Nearly a month later, on 21 July, members of the Meena community led by MLA Ramkesh Meena — who is popular in the community — took down the saffron flag. But videos of the act went viral on social media, which showed that the flag was torn in the process.
ACP Kamal said two FIRs were then registered in the matter — the first one from the Meena community against the hoisting of the saffron flag, and the second against the taking down of the flag. Both these FIRs have been registered under Section 295 of the Indian Penal Code (IPC), which pertains to injuring or defiling a place of worship with the intention of insulting the religion. Both cases are currently being investigated, ACP Kamal said.
Ramkesh Meena defended the taking down of the flag, questioning why it was hoisted there in the first place.
“They are now saying we hurt Hindu sentiments. But why did they go and hoist a saffron flag there in the first place? The fort is part of Meena heritage and culture; this was their attempt to capture it,” Ramkesh Meena told ThePrint.
Other outfits in the Meena community are also up in arms against the hoisting of the flag, saying it was an attempt to “Hinduise” the fort and the Meena culture.
“We follow the Sanatana Dharma, and we are nature worshipers. But these people are forcefully trying to make us Hindus. The hoisting of the flag is part of that scheme,” Giriraj Meena, leader of the Rajasthan Adivasi Seva Sangh, told ThePrint.
Another bone of contention is the Amba Mata mandir that the fort houses.
The Meena community claims the Hindu outfits had also attempted to change the name of the goddess from ‘Amba Mata’ to ‘Ambika Bhawani’, with rocks leading up to the temple inscribed with that name.
The priest at the temple, Shrawan Kumar Meena, feels that this isn’t merely an attempt to impose Hindu culture on tribals, but also an attempt to keep the community away from religious institutions.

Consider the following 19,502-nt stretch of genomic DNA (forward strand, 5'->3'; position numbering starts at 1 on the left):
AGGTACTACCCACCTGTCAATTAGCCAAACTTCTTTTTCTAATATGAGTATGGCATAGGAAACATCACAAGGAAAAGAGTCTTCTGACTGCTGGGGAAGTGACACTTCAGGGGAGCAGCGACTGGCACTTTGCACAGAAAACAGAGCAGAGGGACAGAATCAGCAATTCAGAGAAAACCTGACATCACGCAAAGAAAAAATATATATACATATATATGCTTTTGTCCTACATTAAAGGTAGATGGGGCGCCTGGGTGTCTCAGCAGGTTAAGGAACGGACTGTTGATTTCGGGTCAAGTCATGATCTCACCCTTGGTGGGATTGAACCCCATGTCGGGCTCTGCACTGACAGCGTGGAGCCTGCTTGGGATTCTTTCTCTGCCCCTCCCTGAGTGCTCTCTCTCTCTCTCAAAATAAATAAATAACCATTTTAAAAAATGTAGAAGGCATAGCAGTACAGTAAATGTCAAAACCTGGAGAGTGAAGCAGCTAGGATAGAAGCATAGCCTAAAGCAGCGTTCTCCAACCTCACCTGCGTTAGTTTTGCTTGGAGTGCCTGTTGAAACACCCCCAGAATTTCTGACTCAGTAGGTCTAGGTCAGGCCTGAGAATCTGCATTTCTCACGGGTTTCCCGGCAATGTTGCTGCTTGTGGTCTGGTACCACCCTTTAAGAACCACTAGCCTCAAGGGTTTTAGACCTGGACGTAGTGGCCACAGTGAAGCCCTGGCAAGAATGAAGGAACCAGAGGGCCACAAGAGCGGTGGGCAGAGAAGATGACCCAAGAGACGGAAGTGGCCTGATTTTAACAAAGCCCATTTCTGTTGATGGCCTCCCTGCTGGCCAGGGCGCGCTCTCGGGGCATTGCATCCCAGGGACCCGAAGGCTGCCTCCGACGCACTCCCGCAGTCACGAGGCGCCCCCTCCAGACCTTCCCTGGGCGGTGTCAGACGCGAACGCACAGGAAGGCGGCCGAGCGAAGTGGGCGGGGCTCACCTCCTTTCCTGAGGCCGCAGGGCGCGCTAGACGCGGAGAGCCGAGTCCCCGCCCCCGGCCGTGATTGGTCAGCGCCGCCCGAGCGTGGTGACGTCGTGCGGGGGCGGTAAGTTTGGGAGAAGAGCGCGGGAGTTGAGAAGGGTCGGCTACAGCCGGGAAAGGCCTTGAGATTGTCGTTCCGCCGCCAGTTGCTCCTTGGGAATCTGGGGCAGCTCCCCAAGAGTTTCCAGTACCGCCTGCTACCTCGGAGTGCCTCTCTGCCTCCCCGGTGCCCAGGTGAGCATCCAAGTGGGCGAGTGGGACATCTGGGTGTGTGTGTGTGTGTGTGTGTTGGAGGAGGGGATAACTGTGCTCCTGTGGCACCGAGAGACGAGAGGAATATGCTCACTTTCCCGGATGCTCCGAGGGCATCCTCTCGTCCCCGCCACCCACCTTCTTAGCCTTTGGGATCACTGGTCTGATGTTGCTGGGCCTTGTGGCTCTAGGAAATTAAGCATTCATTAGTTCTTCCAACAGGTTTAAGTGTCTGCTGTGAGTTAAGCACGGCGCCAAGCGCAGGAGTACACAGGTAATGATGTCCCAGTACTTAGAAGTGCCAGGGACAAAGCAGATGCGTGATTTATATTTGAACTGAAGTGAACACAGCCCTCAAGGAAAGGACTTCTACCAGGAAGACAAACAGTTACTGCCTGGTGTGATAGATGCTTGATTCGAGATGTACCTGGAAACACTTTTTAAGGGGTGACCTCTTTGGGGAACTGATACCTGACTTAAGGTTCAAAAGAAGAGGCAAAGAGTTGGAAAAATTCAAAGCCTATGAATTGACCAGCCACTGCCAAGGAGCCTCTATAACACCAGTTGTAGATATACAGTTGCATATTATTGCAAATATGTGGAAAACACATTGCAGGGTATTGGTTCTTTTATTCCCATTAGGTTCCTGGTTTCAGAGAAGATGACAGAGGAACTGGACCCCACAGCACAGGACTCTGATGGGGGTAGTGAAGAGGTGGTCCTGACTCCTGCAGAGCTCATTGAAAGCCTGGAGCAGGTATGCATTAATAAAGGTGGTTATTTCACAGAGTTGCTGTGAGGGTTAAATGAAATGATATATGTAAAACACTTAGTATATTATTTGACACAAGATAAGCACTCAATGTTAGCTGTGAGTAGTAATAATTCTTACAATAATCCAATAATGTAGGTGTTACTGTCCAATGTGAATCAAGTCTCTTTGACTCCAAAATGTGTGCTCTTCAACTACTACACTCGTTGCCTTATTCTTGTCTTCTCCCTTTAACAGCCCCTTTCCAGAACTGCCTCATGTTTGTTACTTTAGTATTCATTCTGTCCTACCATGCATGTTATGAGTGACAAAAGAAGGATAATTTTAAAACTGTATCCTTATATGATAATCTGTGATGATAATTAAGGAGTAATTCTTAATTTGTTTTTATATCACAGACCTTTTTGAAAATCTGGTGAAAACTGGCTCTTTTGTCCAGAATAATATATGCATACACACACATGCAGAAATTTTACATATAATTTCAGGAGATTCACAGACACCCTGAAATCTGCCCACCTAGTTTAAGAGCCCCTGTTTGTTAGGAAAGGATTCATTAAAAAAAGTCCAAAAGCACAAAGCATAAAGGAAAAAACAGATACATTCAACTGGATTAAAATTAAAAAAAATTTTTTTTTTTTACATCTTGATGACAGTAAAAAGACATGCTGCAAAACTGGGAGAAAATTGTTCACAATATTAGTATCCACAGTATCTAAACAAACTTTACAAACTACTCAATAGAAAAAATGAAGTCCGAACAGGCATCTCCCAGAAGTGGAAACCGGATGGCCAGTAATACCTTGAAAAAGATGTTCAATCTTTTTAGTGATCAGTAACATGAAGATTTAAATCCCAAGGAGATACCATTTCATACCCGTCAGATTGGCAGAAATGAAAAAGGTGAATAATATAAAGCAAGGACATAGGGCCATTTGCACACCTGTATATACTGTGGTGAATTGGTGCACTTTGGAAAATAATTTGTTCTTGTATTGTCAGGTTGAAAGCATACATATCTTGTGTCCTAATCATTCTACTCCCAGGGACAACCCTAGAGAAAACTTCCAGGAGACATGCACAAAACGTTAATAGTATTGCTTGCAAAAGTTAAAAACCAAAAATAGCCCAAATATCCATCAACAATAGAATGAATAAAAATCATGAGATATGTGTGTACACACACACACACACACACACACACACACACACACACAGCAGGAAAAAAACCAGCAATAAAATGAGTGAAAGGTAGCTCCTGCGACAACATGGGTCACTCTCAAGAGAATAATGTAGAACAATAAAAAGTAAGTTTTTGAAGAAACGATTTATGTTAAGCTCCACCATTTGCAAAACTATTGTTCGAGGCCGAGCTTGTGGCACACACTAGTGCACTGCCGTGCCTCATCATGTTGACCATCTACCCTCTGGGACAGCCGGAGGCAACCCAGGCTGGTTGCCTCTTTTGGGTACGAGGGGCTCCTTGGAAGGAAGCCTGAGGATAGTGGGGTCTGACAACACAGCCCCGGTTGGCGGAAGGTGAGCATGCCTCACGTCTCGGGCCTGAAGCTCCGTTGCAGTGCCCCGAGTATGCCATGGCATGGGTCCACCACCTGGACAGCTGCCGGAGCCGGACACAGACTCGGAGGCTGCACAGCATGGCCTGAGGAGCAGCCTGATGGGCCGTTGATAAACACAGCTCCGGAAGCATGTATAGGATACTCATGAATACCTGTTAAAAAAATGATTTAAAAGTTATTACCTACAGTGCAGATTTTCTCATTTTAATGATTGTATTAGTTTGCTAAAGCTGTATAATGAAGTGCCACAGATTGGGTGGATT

“Yeh log apne aap ko dharm ke thekedaar samajhte hai (These people act like the self-appointed guardians of religion),” Shrawan Kumar Meena told ThePrint.
“For thousands of years, these people have excluded Adivasis and Dalits from religious scriptures and learning, and kept it for themselves. These people don’t hold the patent for religious worship,” he added.
Sharma, however, denied that there was any such attempt. “It is Amba Mata mandir and will remain so. But the Meena community needs to safeguard it properly. Where were they when the Shiva temple was destroyed? They need to be there regularly,” he said.
The priest at the temple, Shrawan Kumar Meena | Photo: Nirmal Poddar/ThePrintThe priest at the temple, Shrawan Kumar Meena | Photo: Nirmal Poddar/ThePrint
Where is Rajasthan’s manhood, asks Chavhanke
Following the taking down of the saffron flag, Suresh Chavhanke, the editor-in-chief of Sudarshan TV led a series of shows on the matter, titled ‘Bhagwe ke samman mein, Hindustan maidan mein’, and also used the #Arrest_Ramkesh_Meena in the title.
In one such show on 23 July, Chavhanke asked “why is Rajasthan’s manhood quiet?”
“If this act was committed 70 years ago, would Rajasthan’s mahaveer have gone to the police in order to protect their Bhagwa flag?” he further questioned.
Then, on 29 July, the Rajasthan Police registered an FIR against Chavhanke for allegedly hurting the sentiments of the Meena community.
Political relevance of Meena community and history
IPS officer-turned-writer Hariram Meena said the fort dates back to the 10th century, before Rajput rule in Jaipur.
“The Amagarh fort was made by the leaders of the Meena community in 967 AD. This was a fort of strategic relevance, and continues to be an important pillar of Meena community’s history,” Hariram Meena told ThePrint.
Meena, who is the author of books like Adivasi Duniya and Adivasi Darshan Aur Samaj, further said that unlike the Hindu community, the tribals either worship their predecessors or elements of nature.
“The Amba Mata, also referred to as the ‘Ama Mata’ is a means of worshiping nature’s element of creativity, as Ama means creativity,” he added.
Besides the historical relevance of the fort, the Meena community is also an important one politically. There are a total of 200 seats in the Rajasthan assembly, and 25 of these are reserved for the Scheduled Tribes, of which 18 are currently held by MLAs of the Meena community.
While the Meena community finds representation in both the Congress and the BJP, a third party founded in 2017 called the Bhartiya Tribal Party is increasingly gaining popularity in the community. The BTP has been a vocal proponent of protecting tribal culture, and has backed Ramkesh Meena’s efforts too.
Ramkesh Meena is an Independent MLA supporting the Congress government, but the ruling party hasn’t taken any stance on the matter so far — maintaining a safe distance from the controversy.
Courtesy The Print